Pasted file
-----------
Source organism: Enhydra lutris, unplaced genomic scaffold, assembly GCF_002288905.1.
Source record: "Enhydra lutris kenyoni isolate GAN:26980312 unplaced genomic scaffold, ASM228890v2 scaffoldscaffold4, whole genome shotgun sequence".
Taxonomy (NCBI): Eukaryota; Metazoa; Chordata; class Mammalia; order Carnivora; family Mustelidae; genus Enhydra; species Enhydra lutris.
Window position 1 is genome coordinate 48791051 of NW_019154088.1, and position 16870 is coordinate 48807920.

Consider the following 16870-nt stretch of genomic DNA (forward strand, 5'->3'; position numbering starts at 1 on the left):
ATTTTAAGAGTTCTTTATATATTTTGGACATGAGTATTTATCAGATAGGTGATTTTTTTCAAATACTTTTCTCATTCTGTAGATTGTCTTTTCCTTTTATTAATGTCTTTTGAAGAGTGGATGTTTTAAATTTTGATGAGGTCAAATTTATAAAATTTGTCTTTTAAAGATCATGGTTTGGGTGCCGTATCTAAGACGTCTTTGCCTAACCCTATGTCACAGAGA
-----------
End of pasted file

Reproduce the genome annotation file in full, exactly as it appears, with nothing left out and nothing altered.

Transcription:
Source organism: Enhydra lutris, unplaced genomic scaffold, assembly GCF_002288905.1.
Source record: "Enhydra lutris kenyoni isolate GAN:26980312 unplaced genomic scaffold, ASM228890v2 scaffoldscaffold4, whole genome shotgun sequence".
Taxonomy (NCBI): Eukaryota; Metazoa; Chordata; class Mammalia; order Carnivora; family Mustelidae; genus Enhydra; species Enhydra lutris.
Window position 1 is genome coordinate 48791051 of NW_019154088.1, and position 16870 is coordinate 48807920.

Consider the following 16870-nt stretch of genomic DNA (forward strand, 5'->3'; position numbering starts at 1 on the left):
ATTTTAAGAGTTCTTTATATATTTTGGACATGAGTATTTATCAGATAGGTGATTTTTTTCAAATACTTTTCTCATTCTGTAGATTGTCTTTTCCTTTTATTAATGTCTTTTGAAGAGTGGATGTTTTAAATTTTGATGAGGTCAAATTTATAAAATTTGTCTTTTAAAGATCATGGTTTGGGTGCCGTATCTAAGACGTCTTTGCCTAACCCTATGTCACAGAGA